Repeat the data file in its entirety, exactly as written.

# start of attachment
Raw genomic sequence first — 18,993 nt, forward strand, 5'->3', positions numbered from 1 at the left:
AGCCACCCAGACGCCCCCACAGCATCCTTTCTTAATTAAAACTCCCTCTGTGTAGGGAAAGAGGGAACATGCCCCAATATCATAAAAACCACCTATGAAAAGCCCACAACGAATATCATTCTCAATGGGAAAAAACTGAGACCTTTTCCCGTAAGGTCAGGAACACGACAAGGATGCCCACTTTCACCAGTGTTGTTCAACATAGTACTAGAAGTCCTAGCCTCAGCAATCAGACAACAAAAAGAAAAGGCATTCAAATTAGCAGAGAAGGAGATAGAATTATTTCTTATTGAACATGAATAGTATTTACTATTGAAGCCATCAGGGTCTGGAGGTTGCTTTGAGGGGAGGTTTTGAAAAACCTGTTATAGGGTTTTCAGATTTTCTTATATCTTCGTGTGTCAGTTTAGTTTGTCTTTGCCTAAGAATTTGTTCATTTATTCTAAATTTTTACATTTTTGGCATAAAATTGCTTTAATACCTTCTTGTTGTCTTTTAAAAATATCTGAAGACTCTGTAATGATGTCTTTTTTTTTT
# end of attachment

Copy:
Raw genomic sequence first — 18,993 nt, forward strand, 5'->3', positions numbered from 1 at the left:
AGCCACCCAGACGCCCCCACAGCATCCTTTCTTAATTAAAACTCCCTCTGTGTAGGGAAAGAGGGAACATGCCCCAATATCATAAAAACCACCTATGAAAAGCCCACAACGAATATCATTCTCAATGGGAAAAAACTGAGACCTTTTCCCGTAAGGTCAGGAACACGACAAGGATGCCCACTTTCACCAGTGTTGTTCAACATAGTACTAGAAGTCCTAGCCTCAGCAATCAGACAACAAAAAGAAAAGGCATTCAAATTAGCAGAGAAGGAGATAGAATTATTTCTTATTGAACATGAATAGTATTTACTATTGAAGCCATCAGGGTCTGGAGGTTGCTTTGAGGGGAGGTTTTGAAAAACCTGTTATAGGGTTTTCAGATTTTCTTATATCTTCGTGTGTCAGTTTAGTTTGTCTTTGCCTAAGAATTTGTTCATTTATTCTAAATTTTTACATTTTTGGCATAAAATTGCTTTAATACCTTCTTGTTGTCTTTTAAAAATATCTGAAGACTCTGTAATGATGTCTTTTTTTTTT